I was a guest on Talk Sport Radio on Tuesday evening, talking with Danny Kelly and Darren Lewis about concussions in sport, with a particular focus on what the NFL is doing in terms of player safety.
As I mentioned on air last night, concussions are not a problem the NFL is looking to sweep under the carpet. I think they are tackling the issue head on and even though athletes in America are bigger, stronger and faster than ever before, I truly believe there has never been a better time to play American football at the professional level.
The NFL is moving away from that macho era of two practices per day in which the players beat seven bells out of each other. And although players are prideful athletes who want to be in the thick of the action, they sometimes need protecting from themselves and the NFL has taken steps to do just that.
In speaking with Danny and Darren last night, we looked at what soccer is doing in terms of concussions and we did chat about how Hugo Lloris (last year for Tottenham Hotspur) and Javier Mascherano (for Argentina during the World Cup) went straight back into the game even when it appeared obvious they had suffered concussions.
That has long been a problem in all sports, not just American football. Players want to win so badly and coaches lean on team doctors to get their man back in the game. That can no longer happen in the NFL – if a player suffers a concussion and is showing clear ill effects of the head injury, an independent neurologist on the sidelines has the power to keep him on the bench.
There are a number of areas where I think the NFL has made massive steps in player safety…
Cracking down on hits to defenceless players
The NFL is very serious indeed about making sure players who cannot protect themselves – quarterbacks throwing passes or receivers leaping to make catches – are not knocked into the middle of next week. Some of the more aggressive defenders in the NFL may not be happy with this move, but they are beginning to take note.
The NFL fines a defender $22,050 for a first offence in terms of hitting a defenceless opponent. That figure rises to $44,100 for a second offence and continues to climb. Players have also been suspended for games, meaning they miss a pay cheque for that week, which can be quite a considerable sum of money.
The result? NFL officials called 40 hits on a defenceless receiver penalties in 2012. That figure dropped to just 25 in 2013. It seems the players are getting the message that flagrant hits to the head will not be tolerated by the NFL.
Medical staff in attendance
As I mentioned above, NFL history is littered with tales of tough men who suffered a concussion and went straight back into the game. That simply cannot happen in today’s NFL.
Each gameday sideline in the NFL typically features the following (both teams combined)…
- 8 athletic trainers
- 4 orthopaedists
- 4 primary care phsyicians
- 2 chiropractors
- 2 independent neuro-trauma consultants
- 1 independent trainer
- 1 opthalmologist
- 1 dentist
- 1 radiology technician
- 1 airway management physician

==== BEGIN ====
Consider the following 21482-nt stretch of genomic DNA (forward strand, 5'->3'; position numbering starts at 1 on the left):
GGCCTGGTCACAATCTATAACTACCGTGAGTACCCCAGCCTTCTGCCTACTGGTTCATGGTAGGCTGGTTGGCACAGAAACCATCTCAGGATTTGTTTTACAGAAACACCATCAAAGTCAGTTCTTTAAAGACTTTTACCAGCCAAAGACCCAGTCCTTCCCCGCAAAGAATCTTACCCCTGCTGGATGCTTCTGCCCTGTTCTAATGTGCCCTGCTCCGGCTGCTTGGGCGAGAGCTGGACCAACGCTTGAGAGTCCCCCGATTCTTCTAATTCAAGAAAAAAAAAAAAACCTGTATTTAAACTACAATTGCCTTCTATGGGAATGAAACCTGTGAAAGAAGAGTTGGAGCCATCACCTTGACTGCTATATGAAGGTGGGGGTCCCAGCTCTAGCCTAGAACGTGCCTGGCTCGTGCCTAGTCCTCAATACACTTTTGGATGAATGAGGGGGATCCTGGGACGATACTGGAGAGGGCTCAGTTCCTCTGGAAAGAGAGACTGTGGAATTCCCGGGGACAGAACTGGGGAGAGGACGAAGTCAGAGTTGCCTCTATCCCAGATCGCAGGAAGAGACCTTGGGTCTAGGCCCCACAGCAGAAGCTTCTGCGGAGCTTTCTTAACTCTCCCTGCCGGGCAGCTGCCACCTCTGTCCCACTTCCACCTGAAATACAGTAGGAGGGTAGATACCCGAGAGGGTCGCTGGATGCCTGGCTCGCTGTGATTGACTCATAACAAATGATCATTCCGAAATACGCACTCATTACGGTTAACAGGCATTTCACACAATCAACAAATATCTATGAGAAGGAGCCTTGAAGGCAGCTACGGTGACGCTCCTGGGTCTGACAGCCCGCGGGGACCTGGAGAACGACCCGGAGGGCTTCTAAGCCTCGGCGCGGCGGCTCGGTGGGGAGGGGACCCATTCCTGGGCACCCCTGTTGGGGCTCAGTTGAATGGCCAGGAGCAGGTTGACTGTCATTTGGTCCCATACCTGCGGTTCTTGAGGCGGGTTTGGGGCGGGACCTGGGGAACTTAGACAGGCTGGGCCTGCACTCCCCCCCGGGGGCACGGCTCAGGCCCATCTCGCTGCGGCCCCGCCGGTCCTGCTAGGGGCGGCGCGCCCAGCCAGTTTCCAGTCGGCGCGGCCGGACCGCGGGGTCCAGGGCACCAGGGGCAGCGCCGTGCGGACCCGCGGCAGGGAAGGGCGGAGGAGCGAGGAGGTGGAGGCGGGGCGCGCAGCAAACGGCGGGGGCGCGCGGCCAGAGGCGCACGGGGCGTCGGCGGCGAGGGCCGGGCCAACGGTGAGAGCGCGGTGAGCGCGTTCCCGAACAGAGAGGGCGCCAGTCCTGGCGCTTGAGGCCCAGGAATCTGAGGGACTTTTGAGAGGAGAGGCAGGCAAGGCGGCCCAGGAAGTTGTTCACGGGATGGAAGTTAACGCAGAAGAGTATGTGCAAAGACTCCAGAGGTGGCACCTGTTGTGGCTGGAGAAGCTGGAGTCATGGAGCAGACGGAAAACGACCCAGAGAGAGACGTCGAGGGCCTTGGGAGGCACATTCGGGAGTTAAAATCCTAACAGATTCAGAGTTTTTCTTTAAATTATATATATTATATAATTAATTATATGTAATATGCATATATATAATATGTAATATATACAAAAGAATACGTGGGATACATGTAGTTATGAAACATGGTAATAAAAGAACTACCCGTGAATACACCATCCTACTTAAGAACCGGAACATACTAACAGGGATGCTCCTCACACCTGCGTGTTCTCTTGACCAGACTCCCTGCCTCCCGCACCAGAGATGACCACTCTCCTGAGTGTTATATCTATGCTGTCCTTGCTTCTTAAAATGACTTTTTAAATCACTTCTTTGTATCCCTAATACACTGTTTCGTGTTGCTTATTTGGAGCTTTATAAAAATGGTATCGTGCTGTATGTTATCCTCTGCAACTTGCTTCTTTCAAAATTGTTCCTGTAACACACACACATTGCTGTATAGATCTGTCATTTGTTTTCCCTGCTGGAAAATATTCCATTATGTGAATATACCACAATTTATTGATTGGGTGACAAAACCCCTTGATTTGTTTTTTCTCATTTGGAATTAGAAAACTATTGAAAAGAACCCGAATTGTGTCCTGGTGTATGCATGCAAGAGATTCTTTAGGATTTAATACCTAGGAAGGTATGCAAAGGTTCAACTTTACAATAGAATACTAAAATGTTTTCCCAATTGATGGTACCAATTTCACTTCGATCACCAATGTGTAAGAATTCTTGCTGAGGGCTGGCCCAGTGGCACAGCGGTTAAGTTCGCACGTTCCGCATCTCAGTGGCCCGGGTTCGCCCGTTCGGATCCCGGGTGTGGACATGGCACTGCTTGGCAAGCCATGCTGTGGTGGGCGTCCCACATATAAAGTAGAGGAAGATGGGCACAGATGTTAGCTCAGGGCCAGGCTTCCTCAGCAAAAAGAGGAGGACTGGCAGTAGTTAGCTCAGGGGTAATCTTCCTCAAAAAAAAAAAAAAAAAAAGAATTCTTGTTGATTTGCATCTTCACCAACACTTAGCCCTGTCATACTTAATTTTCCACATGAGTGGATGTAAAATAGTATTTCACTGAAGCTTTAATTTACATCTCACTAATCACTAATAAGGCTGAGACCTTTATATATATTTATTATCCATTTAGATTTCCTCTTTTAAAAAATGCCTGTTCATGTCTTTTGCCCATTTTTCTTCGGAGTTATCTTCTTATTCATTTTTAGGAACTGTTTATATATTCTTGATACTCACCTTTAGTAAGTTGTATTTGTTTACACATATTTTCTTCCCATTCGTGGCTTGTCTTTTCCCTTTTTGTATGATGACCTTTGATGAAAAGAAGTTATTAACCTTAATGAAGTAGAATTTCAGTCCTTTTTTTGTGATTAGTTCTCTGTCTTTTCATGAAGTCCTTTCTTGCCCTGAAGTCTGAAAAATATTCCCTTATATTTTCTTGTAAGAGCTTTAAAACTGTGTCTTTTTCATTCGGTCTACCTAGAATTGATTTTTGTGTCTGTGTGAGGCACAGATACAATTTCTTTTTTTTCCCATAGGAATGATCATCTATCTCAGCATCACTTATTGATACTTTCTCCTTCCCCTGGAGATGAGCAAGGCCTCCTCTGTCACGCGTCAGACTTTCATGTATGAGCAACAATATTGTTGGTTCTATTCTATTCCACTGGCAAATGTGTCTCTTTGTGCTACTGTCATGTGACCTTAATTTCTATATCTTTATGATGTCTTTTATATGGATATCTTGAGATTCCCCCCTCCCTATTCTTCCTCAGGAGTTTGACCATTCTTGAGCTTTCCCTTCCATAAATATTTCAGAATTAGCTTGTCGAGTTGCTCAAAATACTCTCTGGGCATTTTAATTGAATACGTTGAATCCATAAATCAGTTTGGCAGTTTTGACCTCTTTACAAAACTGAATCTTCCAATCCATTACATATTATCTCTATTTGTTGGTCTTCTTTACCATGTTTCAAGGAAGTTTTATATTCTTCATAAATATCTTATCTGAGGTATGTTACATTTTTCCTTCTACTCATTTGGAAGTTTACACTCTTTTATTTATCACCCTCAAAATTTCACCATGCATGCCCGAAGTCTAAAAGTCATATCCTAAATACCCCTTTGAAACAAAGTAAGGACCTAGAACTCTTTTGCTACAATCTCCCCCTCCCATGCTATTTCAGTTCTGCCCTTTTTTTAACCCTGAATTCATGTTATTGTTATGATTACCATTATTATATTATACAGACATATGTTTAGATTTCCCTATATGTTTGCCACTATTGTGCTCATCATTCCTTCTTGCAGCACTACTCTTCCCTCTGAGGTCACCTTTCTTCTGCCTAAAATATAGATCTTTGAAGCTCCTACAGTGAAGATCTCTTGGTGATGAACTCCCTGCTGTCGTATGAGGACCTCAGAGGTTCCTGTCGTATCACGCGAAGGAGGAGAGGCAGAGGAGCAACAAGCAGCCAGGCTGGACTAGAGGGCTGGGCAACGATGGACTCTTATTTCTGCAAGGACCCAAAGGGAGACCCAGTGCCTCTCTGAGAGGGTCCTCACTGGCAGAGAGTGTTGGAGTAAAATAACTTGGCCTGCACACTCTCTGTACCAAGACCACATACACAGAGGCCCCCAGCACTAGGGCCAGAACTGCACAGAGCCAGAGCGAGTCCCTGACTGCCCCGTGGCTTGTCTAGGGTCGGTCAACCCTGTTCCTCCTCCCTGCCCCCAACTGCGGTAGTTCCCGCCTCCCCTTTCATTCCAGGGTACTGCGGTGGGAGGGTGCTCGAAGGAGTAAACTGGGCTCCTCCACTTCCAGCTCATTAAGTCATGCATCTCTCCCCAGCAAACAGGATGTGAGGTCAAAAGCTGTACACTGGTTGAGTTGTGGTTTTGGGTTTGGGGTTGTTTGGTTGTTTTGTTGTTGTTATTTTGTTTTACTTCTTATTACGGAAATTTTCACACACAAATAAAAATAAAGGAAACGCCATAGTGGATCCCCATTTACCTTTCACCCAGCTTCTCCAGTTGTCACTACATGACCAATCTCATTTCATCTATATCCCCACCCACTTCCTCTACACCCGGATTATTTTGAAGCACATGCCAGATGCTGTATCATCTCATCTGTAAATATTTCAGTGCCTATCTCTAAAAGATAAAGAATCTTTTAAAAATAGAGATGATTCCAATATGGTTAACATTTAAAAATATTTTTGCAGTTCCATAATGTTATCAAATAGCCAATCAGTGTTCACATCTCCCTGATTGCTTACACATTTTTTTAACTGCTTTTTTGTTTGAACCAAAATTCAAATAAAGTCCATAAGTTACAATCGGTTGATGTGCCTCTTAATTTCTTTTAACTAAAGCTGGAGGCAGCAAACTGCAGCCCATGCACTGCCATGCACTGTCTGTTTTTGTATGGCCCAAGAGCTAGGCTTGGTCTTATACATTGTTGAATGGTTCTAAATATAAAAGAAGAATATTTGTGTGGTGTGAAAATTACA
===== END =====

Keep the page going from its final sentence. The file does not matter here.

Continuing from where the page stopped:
- 2 paramedics
The players of the NFL are better cared for than ever before and, importantly, some of the key medical personnel are independent of the team. When a player sits before a doctor for evaluation, they are viewed as patients and people, not as a running back who needs to get back in the game with third down coming up.
Fewer physical practices
NFL teams are now only allowed one padded practice per day during training camp and when they get into the regular season, they are allowed just one session per week in pads.
This is a massive change from the macho NFL world of the 1960s and 1970s when a practice was deemed successful if players were very physical, were denied water and threw up at the end of the session!
Most NFL coaches now take the pads off their players during the second half of the season, ensuring their guys are fresh for the stretch run to the Super Bowl. That can only help in terms of player safety.
Heads up football
Walk into any NFL locker room and you will find a sign reminding players to “see what you hit”. It is a simple reminder but the fact remains that those who tackle with their heads up are less likely to suffer a serious injury than those who lower their head at the point of impact.
This is a message being delivered to more than 900,000 young American football players across the United States as the NFL has teamed up with USA Football to deliver the ‘Heads Up Football’ initiative to youth, high school and college players.
The NFL is doing a great deal – both in terms of education and financial support – at grassroots level in order to make the game safer for everyone and should be commended for that, in my opinion.
The problem of concussions is not going away for the NFL and there are only so many rules that can be changed in the future. But the steps the league have taken appear to be working.
In 2013, a total of 2,870 men played at least one down of football in the NFL either in the preseason or regular season. Of those 2,870, 185 players suffered concussions – that figure is down 13% from 2012 and down 17% from 2011.
So the league is heading in the right direction. They would like to see fewer than one concussion in every 270 plays, of course, but the statistics appear to be positive for now when it comes to players currently playing in the league.
Categories: NFL stars in the US